What are the goals of this project?
What is responsible for the “chemistry” that people sometimes experience when they meet a potential mate? I posit that an unseen force, that is, genetic-compatibility, may play a role in human attraction. This project aims to examine the possible role of genetic compatibility in human mate selection through a unique methodology--speed-dating.
Specifically, I am asking the following two research questions:
(1) Does genetic compatibility play a role in whom we are attracted to and choose to date?
(2) Do oral contraceptives reverse women's genetically-based mate preferences?
Previous research suggests that genetic compatibility via major histocompatibility complex (MHC) genes may play an important role in human mate selection (e.g., Chaix et al., 2008; Santos et al., 2005; Wedekind et al., 1995). MHC genes code for peptides that defend against pathogens (Lie et al., 2010). Diversity in MHC alleles resulting from MHC-dissimilar parents may thus increase the immunocompetence of offspring (Penn et al., 2002).
Several studies suggest that normally-ovulating women may be more attracted to men who are more MHC-dissimilar (e.g., Garver-Apgar et al, 2006; Wedekind et al, 1995). However, the detection system for MHC-dissimilarity can be disrupted by oral contraceptives, which are now used by 60% of sexually-active female undergraduates (Huber & Ersek, 2009). Oral contraceptives have been found in several studies to reverse women's mate preferences, such that women on the pill prefer the scent of men who are more MHC-similar rather than MHC-dissimilar (Penn & Potts, 1999; Roberts et al., 2008; Wedekind et al., 1995).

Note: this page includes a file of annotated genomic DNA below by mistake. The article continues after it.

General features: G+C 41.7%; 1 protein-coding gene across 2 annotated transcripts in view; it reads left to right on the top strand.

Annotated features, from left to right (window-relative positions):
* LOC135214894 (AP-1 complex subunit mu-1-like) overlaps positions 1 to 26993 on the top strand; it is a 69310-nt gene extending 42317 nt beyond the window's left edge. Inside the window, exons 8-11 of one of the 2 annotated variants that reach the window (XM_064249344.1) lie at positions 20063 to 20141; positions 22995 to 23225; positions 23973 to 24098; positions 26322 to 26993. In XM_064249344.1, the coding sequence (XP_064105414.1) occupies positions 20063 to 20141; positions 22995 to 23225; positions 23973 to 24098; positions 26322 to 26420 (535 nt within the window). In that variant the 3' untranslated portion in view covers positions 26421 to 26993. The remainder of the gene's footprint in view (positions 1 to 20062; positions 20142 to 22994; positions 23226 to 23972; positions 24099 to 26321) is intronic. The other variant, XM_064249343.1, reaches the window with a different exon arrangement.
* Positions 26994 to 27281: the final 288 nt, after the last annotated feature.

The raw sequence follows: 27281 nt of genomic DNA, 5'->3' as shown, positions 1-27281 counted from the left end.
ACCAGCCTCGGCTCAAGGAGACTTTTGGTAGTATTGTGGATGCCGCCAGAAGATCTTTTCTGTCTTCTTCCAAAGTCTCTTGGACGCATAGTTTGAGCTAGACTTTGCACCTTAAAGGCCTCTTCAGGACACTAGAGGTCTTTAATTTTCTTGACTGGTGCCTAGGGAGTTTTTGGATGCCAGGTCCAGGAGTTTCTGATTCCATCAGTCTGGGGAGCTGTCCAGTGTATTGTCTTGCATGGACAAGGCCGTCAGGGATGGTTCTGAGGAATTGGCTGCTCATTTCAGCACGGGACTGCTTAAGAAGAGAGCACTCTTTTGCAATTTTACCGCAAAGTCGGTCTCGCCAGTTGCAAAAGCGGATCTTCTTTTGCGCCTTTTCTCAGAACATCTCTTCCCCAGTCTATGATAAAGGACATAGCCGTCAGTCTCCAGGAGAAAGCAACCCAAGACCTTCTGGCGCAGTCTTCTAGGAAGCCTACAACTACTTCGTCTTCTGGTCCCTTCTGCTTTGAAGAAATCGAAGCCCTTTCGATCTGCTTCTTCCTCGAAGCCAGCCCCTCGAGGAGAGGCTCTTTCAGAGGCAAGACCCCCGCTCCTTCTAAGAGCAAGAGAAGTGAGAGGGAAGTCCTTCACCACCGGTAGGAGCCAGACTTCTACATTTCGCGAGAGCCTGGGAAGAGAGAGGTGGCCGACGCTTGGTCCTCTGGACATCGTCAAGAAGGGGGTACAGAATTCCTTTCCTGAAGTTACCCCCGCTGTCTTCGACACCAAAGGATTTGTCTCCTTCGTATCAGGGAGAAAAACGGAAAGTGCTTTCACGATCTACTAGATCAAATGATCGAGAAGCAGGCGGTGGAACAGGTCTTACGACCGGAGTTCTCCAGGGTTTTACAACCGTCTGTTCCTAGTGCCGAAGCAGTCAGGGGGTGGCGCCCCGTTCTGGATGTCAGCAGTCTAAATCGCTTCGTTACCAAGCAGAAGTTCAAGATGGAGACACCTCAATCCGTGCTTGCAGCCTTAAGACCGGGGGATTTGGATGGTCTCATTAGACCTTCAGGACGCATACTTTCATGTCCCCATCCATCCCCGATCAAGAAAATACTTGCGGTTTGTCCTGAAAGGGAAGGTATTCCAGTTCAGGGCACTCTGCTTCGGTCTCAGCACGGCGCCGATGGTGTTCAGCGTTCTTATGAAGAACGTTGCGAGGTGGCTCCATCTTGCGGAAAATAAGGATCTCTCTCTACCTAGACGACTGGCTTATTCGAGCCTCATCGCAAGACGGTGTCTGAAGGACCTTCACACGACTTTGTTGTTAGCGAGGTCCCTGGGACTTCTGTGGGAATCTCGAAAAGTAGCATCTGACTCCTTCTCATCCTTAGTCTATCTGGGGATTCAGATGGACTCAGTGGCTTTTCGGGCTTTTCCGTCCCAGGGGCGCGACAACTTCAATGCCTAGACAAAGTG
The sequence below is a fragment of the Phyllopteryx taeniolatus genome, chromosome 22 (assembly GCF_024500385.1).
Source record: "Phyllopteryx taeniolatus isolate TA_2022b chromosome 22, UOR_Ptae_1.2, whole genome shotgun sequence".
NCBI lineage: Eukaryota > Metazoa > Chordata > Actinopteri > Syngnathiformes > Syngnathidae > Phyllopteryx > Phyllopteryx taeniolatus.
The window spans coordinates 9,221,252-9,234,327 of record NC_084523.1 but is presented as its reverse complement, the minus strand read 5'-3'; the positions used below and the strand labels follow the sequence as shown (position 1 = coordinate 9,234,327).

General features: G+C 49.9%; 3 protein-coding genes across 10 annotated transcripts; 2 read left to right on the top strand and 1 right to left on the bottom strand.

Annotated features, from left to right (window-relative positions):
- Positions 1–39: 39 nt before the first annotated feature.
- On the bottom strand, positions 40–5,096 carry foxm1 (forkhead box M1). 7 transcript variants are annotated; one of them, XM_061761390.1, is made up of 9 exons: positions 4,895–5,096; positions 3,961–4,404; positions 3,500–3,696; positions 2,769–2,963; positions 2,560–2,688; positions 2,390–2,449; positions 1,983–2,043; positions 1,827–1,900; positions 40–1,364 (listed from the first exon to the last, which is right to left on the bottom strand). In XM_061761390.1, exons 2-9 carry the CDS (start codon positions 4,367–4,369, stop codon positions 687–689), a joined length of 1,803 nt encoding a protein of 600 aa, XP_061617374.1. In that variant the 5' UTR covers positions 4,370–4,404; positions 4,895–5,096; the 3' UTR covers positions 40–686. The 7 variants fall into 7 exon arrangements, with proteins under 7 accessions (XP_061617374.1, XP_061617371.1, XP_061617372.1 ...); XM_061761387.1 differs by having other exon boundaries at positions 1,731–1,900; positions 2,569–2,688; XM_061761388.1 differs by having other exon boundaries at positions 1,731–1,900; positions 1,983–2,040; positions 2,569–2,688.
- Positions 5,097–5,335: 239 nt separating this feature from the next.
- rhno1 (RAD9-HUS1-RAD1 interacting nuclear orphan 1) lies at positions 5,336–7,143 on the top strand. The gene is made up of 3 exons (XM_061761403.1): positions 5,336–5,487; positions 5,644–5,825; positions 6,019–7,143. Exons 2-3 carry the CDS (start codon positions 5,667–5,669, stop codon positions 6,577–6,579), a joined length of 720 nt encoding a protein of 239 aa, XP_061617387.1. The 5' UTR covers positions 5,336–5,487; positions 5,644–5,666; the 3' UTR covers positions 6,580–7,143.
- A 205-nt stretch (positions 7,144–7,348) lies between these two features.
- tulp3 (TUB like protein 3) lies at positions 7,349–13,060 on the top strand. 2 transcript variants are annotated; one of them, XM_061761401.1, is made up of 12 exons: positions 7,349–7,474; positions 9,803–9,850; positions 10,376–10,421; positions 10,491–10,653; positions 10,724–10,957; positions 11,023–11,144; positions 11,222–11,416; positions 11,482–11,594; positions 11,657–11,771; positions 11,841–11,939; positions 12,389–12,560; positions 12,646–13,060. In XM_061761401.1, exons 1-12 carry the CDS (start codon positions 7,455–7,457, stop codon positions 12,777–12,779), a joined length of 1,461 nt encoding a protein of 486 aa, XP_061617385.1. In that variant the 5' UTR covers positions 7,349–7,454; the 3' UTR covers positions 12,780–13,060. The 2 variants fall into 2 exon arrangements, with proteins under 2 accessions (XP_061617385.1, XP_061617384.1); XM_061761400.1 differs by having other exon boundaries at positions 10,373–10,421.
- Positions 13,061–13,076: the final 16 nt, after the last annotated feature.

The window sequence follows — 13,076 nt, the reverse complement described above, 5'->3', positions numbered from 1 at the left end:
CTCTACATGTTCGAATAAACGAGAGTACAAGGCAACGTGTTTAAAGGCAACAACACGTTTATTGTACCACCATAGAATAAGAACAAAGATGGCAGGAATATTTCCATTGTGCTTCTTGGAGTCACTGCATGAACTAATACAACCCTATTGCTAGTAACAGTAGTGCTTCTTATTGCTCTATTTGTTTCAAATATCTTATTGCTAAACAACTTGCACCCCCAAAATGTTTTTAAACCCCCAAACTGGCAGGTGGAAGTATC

Why is this research important?
Because MHC-similarity between partners has been linked to poorer health outcomes, such as lower birthweight of offspring (Reznikoff-Etievant et al., 1991) and higher rates of miscarriages (Ho et al., 1990; Koyama et al., 1991; Laitinen, 1993), it is important to examine whether MHC-based attraction may play a tangible role in real world mate choice. My research uses a speed-dating design in which participants' mate choices have real-life consequences. If use of oral contraceptives is associated with mate preferences, couples should be informed before making decisions regarding their use.
How will the funds be used?
Your donations will go entirely towards the genotyping of participants' DNA samples. In return I will keep you updated on my progress with this research, and send you all publications and poster presentations that arise from the project.
Thank you for your support!